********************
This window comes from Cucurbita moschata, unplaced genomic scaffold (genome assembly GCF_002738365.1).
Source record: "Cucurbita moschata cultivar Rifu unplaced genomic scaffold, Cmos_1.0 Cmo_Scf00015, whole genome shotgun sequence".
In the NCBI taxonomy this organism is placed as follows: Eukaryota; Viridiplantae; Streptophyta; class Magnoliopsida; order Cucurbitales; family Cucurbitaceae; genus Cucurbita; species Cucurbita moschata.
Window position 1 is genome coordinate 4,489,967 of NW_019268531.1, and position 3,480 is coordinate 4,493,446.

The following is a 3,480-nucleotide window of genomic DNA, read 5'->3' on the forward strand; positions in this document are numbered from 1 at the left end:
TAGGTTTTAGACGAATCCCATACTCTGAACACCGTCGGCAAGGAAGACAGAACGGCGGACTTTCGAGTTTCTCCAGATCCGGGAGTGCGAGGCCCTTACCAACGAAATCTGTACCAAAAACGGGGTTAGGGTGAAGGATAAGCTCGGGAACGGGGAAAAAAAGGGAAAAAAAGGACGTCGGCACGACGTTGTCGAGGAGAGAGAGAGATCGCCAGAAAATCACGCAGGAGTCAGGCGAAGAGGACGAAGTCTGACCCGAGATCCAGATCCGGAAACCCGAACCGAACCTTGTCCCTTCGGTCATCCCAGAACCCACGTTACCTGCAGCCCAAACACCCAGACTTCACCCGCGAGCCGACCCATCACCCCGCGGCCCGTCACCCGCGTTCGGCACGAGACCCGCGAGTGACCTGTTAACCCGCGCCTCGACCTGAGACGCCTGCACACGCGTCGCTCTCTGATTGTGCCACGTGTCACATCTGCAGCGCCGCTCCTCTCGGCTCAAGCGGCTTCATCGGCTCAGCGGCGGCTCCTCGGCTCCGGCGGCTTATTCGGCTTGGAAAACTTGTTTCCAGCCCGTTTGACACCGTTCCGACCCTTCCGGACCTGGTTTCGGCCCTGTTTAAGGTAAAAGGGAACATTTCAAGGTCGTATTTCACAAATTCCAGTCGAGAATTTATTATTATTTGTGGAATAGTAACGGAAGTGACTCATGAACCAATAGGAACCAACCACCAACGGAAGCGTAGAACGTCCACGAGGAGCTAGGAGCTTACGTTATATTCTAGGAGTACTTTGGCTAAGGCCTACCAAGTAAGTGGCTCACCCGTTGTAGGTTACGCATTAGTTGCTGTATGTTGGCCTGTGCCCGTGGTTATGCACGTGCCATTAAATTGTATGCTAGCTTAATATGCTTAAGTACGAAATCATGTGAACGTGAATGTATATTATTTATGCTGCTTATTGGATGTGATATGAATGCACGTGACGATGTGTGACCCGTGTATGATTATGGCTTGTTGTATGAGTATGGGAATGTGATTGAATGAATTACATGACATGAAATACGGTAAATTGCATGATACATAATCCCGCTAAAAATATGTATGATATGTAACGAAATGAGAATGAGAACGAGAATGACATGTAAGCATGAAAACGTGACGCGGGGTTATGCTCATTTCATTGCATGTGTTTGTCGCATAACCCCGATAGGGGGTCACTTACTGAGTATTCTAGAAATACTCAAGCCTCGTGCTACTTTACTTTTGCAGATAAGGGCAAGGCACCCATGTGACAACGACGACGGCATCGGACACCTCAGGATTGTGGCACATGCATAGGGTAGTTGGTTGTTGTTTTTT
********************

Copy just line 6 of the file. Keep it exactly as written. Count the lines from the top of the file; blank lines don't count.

TAGGTTTTAGACGAATCCCATACTCTGAACACCGTCGGCAAGGAAGACAGAACGGCGGACTTTCGAGTTTCTCCAGATCCGGGAGTGCGAGGCCCTTACCAACGAAATCTGTACCAAAAACGGGGTTAGGGTGAAGGATAAGCTCGGGAACGGGGAAAAAAAGGGAAAAAAAGGACGTCGGCACGACGTTGTCGAGGAGAGAGAGAGATCGCCAGAAAATCACGCAGGAGTCAGGCGAAGAGGACGAAGTCTGACCCGAGATCCAGATCCGGAAACCCGAACCGAACCTTGTCCCTTCGGTCATCCCAGAACCCACGTTACCTGCAGCCCAAACACCCAGACTTCACCCGCGAGCCGACCCATCACCCCGCGGCCCGTCACCCGCGTTCGGCACGAGACCCGCGAGTGACCTGTTAACCCGCGCCTCGACCTGAGACGCCTGCACACGCGTCGCTCTCTGATTGTGCCACGTGTCACATCTGCAGCGCCGCTCCTCTCGGCTCAAGCGGCTTCATCGGCTCAGCGGCGGCTCCTCGGCTCCGGCGGCTTATTCGGCTTGGAAAACTTGTTTCCAGCCCGTTTGACACCGTTCCGACCCTTCCGGACCTGGTTTCGGCCCTGTTTAAGGTAAAAGGGAACATTTCAAGGTCGTATTTCACAAATTCCAGTCGAGAATTTATTATTATTTGTGGAATAGTAACGGAAGTGACTCATGAACCAATAGGAACCAACCACCAACGGAAGCGTAGAACGTCCACGAGGAGCTAGGAGCTTACGTTATATTCTAGGAGTACTTTGGCTAAGGCCTACCAAGTAAGTGGCTCACCCGTTGTAGGTTACGCATTAGTTGCTGTATGTTGGCCTGTGCCCGTGGTTATGCACGTGCCATTAAATTGTATGCTAGCTTAATATGCTTAAGTACGAAATCATGTGAACGTGAATGTATATTATTTATGCTGCTTATTGGATGTGATATGAATGCACGTGACGATGTGTGACCCGTGTATGATTATGGCTTGTTGTATGAGTATGGGAATGTGATTGAATGAATTACATGACATGAAATACGGTAAATTGCATGATACATAATCCCGCTAAAAATATGTATGATATGTAACGAAATGAGAATGAGAACGAGAATGACATGTAAGCATGAAAACGTGACGCGGGGTTATGCTCATTTCATTGCATGTGTTTGTCGCATAACCCCGATAGGGGGTCACTTACTGAGTATTCTAGAAATACTCAAGCCTCGTGCTACTTTACTTTTGCAGATAAGGGCAAGGCACCCATGTGACAACGACGACGGCATCGGACACCTCAGGATTGTGGCACATGCATAGGGTAGTTGGTTGTTGTTTTTT